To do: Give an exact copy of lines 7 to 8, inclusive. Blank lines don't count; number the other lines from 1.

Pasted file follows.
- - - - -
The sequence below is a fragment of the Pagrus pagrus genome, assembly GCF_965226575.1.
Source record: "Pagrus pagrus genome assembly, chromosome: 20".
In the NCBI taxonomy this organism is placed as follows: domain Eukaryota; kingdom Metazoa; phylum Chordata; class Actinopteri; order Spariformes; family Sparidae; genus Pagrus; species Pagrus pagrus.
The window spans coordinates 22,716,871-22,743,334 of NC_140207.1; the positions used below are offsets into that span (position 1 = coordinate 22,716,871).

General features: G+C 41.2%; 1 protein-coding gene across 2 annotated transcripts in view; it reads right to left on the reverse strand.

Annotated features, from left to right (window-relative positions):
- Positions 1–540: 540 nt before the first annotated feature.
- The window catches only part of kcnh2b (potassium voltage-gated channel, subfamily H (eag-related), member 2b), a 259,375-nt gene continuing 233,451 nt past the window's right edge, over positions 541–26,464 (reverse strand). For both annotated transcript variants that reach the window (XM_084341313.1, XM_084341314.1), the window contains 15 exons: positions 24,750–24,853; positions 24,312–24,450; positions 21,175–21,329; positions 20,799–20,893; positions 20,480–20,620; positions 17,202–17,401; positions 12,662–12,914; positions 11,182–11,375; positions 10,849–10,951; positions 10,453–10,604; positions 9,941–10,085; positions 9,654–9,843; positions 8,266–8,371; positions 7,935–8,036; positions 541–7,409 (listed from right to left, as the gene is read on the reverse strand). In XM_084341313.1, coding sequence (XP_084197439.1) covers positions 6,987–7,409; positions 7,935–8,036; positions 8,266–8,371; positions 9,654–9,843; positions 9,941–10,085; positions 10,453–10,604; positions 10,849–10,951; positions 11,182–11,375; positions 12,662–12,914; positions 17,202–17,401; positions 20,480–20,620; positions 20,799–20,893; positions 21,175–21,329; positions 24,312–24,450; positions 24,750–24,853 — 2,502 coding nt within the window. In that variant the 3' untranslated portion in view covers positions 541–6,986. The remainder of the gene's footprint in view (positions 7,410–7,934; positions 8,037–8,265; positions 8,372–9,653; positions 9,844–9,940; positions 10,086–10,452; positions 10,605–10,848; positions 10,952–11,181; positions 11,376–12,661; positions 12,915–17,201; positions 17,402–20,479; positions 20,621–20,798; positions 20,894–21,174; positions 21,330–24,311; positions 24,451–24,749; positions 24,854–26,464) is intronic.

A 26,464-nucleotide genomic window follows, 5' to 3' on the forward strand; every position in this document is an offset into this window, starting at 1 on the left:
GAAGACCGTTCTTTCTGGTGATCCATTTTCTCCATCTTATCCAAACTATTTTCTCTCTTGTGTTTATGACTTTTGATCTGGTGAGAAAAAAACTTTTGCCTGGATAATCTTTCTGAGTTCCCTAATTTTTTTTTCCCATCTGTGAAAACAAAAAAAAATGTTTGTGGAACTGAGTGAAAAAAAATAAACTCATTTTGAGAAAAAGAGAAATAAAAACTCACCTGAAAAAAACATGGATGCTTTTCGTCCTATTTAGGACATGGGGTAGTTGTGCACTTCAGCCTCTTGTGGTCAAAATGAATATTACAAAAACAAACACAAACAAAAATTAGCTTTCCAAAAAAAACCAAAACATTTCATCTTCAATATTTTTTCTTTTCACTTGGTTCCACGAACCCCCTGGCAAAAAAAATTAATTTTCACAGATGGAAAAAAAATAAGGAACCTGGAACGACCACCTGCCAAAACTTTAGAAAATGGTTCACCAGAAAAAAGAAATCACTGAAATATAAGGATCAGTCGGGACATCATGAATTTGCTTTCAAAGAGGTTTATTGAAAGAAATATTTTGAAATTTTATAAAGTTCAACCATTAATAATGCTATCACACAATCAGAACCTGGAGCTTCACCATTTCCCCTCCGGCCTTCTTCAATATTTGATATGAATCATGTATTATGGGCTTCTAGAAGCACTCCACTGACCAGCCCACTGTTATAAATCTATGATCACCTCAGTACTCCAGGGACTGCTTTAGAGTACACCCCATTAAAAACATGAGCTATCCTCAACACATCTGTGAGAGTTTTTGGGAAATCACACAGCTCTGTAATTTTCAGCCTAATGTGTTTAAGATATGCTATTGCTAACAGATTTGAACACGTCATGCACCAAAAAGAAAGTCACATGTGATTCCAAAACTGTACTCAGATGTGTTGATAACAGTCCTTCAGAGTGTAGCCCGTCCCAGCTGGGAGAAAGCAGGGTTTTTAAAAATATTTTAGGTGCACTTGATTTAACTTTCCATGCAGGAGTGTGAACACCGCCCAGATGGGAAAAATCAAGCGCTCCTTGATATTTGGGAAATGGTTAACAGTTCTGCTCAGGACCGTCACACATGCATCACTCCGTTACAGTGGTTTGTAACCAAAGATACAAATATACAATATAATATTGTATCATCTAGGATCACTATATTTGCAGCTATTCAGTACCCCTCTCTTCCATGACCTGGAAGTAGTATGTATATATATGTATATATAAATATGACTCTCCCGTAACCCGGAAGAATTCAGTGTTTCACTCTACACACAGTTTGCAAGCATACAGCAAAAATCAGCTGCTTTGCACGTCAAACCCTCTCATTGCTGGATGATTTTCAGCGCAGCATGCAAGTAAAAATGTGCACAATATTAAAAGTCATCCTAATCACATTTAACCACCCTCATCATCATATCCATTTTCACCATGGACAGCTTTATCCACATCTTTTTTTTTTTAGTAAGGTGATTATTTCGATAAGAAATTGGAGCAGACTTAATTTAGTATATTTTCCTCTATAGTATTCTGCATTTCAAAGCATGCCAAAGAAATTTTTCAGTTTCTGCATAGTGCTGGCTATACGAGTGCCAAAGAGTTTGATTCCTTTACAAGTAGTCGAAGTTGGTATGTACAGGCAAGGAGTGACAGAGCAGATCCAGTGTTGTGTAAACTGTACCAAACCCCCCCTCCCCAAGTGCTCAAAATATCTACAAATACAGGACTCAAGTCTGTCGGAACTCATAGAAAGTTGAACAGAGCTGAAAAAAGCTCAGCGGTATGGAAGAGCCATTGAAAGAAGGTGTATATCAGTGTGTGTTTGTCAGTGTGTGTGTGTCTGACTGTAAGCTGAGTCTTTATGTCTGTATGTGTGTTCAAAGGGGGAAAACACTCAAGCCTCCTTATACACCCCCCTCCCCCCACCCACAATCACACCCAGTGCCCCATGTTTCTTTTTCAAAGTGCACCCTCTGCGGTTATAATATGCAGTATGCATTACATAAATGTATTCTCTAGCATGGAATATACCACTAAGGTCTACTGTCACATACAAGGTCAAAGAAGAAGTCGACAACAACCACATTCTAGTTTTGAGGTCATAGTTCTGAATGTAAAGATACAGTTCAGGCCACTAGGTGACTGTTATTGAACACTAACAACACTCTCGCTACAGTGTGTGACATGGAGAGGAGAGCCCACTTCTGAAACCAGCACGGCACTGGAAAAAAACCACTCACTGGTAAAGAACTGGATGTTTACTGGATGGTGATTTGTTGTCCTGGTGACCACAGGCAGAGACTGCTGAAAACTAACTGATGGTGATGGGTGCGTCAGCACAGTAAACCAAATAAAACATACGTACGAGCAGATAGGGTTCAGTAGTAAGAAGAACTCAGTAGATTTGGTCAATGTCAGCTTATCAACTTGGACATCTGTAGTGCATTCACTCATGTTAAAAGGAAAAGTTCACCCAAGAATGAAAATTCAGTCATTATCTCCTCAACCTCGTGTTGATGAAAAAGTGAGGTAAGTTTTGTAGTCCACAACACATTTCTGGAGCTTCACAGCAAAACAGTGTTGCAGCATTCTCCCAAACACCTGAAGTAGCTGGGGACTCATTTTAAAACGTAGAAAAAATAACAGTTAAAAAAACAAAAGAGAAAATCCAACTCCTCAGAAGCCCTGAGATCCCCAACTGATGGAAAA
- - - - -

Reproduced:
- Positions 1–540: 540 nt before the first annotated feature.
- The window catches only part of kcnh2b (potassium voltage-gated channel, subfamily H (eag-related), member 2b), a 259,375-nt gene continuing 233,451 nt past the window's right edge, over positions 541–26,464 (reverse strand). For both annotated transcript variants that reach the window (XM_084341313.1, XM_084341314.1), the window contains 15 exons: positions 24,750–24,853; positions 24,312–24,450; positions 21,175–21,329; positions 20,799–20,893; positions 20,480–20,620; positions 17,202–17,401; positions 12,662–12,914; positions 11,182–11,375; positions 10,849–10,951; positions 10,453–10,604; positions 9,941–10,085; positions 9,654–9,843; positions 8,266–8,371; positions 7,935–8,036; positions 541–7,409 (listed from right to left, as the gene is read on the reverse strand). In XM_084341313.1, coding sequence (XP_084197439.1) covers positions 6,987–7,409; positions 7,935–8,036; positions 8,266–8,371; positions 9,654–9,843; positions 9,941–10,085; positions 10,453–10,604; positions 10,849–10,951; positions 11,182–11,375; positions 12,662–12,914; positions 17,202–17,401; positions 20,480–20,620; positions 20,799–20,893; positions 21,175–21,329; positions 24,312–24,450; positions 24,750–24,853 — 2,502 coding nt within the window. In that variant the 3' untranslated portion in view covers positions 541–6,986. The remainder of the gene's footprint in view (positions 7,410–7,934; positions 8,037–8,265; positions 8,372–9,653; positions 9,844–9,940; positions 10,086–10,452; positions 10,605–10,848; positions 10,952–11,181; positions 11,376–12,661; positions 12,915–17,201; positions 17,402–20,479; positions 20,621–20,798; positions 20,894–21,174; positions 21,330–24,311; positions 24,451–24,749; positions 24,854–26,464) is intronic.